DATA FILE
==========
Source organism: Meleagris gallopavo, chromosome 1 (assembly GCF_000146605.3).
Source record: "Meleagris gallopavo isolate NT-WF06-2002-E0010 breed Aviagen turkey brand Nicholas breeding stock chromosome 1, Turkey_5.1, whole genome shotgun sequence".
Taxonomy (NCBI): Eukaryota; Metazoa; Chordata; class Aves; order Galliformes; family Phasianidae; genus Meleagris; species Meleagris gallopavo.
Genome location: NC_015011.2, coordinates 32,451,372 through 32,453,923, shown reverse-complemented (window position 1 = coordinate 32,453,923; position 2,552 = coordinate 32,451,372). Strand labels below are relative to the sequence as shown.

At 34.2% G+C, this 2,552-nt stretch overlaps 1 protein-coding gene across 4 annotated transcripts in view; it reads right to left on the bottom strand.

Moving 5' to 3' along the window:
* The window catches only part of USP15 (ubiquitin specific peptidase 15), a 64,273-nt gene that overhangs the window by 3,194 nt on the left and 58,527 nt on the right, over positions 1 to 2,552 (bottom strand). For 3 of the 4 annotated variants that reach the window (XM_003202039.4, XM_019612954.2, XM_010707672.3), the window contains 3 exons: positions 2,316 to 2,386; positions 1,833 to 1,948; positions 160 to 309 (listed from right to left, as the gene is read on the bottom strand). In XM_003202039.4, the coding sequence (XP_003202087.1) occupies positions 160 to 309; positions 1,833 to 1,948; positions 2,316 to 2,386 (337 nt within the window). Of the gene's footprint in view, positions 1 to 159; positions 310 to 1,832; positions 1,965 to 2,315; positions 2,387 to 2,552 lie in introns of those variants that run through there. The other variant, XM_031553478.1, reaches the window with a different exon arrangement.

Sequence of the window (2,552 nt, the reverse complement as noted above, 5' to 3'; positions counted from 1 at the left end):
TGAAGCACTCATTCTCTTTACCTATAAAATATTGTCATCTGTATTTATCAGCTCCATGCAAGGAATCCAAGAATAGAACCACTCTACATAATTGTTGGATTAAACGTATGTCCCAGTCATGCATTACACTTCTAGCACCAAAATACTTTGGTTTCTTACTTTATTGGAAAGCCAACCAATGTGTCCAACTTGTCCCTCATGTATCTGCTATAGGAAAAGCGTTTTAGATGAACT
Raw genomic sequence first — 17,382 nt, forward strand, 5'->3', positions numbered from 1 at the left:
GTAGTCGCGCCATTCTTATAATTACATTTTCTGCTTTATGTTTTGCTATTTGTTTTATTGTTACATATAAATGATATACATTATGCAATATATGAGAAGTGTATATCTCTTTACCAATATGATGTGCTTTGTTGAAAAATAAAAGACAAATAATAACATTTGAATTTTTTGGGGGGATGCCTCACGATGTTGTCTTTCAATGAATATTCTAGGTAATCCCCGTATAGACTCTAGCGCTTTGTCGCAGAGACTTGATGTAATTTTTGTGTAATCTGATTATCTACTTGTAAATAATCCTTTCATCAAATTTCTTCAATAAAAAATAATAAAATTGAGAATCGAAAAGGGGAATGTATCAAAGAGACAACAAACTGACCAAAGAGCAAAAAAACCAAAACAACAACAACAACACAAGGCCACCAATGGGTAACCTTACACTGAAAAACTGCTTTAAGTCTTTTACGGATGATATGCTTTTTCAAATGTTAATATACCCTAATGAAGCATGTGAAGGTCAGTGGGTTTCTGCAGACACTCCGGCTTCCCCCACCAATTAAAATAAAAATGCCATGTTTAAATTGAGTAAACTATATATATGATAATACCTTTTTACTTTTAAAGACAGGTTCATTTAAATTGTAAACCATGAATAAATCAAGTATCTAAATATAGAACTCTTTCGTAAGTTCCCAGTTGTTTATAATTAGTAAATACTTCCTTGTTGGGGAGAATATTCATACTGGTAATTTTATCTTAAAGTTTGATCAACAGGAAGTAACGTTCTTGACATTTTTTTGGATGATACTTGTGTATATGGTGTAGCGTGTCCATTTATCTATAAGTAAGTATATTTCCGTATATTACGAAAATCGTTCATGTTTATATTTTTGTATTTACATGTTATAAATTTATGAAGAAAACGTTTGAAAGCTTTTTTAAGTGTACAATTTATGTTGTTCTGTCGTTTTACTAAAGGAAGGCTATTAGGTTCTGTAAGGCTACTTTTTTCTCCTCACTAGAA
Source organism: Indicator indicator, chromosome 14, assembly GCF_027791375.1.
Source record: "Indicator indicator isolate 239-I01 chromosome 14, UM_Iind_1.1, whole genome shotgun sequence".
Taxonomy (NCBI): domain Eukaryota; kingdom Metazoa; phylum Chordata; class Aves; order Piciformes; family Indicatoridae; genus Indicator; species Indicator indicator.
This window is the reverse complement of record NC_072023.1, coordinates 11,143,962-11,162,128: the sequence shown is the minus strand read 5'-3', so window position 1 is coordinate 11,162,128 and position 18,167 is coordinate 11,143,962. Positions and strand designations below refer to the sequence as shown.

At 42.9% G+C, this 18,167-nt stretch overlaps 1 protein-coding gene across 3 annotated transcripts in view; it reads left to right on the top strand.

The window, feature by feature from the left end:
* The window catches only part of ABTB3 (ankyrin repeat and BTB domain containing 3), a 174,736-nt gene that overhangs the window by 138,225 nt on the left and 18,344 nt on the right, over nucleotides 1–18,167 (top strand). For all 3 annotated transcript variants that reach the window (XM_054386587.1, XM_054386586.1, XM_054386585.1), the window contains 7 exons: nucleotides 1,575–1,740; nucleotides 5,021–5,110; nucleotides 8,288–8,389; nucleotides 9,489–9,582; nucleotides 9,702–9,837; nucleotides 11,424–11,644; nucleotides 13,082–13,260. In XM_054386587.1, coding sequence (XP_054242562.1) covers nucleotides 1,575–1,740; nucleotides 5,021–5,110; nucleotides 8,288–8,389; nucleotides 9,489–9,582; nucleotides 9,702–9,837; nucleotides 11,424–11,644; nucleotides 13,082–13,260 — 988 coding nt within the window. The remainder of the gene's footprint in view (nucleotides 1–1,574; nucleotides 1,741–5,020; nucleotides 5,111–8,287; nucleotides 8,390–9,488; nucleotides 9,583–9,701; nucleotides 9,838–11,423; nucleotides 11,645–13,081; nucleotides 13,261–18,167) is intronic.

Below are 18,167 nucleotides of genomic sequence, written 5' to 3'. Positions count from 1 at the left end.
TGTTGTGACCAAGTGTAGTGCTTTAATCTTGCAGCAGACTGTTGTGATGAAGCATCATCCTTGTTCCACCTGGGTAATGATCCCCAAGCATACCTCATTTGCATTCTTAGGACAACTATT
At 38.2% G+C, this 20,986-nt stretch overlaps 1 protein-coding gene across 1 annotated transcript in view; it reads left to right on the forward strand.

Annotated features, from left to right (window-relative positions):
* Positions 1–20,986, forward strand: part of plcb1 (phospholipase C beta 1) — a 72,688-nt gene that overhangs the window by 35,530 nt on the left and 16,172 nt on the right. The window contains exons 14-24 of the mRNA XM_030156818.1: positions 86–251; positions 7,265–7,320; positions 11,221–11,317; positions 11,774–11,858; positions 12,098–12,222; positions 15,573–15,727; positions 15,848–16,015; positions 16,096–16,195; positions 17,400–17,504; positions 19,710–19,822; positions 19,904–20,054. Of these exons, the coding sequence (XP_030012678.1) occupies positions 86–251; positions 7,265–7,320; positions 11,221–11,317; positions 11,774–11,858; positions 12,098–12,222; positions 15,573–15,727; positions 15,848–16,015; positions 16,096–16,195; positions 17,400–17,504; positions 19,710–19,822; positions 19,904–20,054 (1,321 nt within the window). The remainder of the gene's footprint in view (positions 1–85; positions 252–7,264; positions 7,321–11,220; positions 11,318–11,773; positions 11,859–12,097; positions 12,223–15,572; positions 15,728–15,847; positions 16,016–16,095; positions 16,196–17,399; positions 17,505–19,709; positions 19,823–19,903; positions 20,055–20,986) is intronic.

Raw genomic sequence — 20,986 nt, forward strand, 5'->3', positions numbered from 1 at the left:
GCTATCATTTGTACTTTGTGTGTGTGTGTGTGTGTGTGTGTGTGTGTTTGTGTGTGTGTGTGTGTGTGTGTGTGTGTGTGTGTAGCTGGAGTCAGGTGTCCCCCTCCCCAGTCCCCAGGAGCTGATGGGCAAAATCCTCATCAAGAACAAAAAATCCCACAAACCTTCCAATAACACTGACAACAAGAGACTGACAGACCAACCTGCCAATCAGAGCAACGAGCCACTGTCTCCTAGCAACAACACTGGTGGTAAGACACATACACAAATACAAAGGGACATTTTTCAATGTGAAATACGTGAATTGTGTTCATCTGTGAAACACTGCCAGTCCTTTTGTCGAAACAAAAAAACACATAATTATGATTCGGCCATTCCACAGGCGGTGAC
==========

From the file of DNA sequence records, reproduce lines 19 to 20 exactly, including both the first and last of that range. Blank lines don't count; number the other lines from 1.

Below are 18,167 nucleotides of genomic sequence, written 5' to 3'. Positions count from 1 at the left end.
TGTTGTGACCAAGTGTAGTGCTTTAATCTTGCAGCAGACTGTTGTGATGAAGCATCATCCTTGTTCCACCTGGGTAATGATCCCCAAGCATACCTCATTTGCATTCTTAGGACAACTATT